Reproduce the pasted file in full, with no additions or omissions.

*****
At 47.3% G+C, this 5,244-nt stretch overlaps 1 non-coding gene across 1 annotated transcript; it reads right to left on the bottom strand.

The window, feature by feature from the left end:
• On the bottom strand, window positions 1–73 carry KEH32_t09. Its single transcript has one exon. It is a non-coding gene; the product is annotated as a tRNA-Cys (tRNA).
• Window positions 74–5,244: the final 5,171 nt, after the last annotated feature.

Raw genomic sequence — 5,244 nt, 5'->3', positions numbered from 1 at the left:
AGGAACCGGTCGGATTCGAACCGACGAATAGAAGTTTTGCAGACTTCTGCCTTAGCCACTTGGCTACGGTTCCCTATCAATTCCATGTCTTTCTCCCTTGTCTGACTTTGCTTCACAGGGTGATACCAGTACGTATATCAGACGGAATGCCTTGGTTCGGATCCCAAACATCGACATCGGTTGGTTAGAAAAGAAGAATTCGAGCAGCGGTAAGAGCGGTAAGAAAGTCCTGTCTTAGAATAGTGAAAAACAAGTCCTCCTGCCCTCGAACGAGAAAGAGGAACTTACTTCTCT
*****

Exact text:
At 47.3% G+C, this 5,244-nt stretch overlaps 1 non-coding gene across 1 annotated transcript; it reads right to left on the bottom strand.

The window, feature by feature from the left end:
• On the bottom strand, window positions 1–73 carry KEH32_t09. Its single transcript has one exon. It is a non-coding gene; the product is annotated as a tRNA-Cys (tRNA).
• Window positions 74–5,244: the final 5,171 nt, after the last annotated feature.

Raw genomic sequence — 5,244 nt, 5'->3', positions numbered from 1 at the left:
AGGAACCGGTCGGATTCGAACCGACGAATAGAAGTTTTGCAGACTTCTGCCTTAGCCACTTGGCTACGGTTCCCTATCAATTCCATGTCTTTCTCCCTTGTCTGACTTTGCTTCACAGGGTGATACCAGTACGTATATCAGACGGAATGCCTTGGTTCGGATCCCAAACATCGACATCGGTTGGTTAGAAAAGAAGAATTCGAGCAGCGGTAAGAGCGGTAAGAAAGTCCTGTCTTAGAATAGTGAAAAACAAGTCCTCCTGCCCTCGAACGAGAAAGAGGAACTTACTTCTCT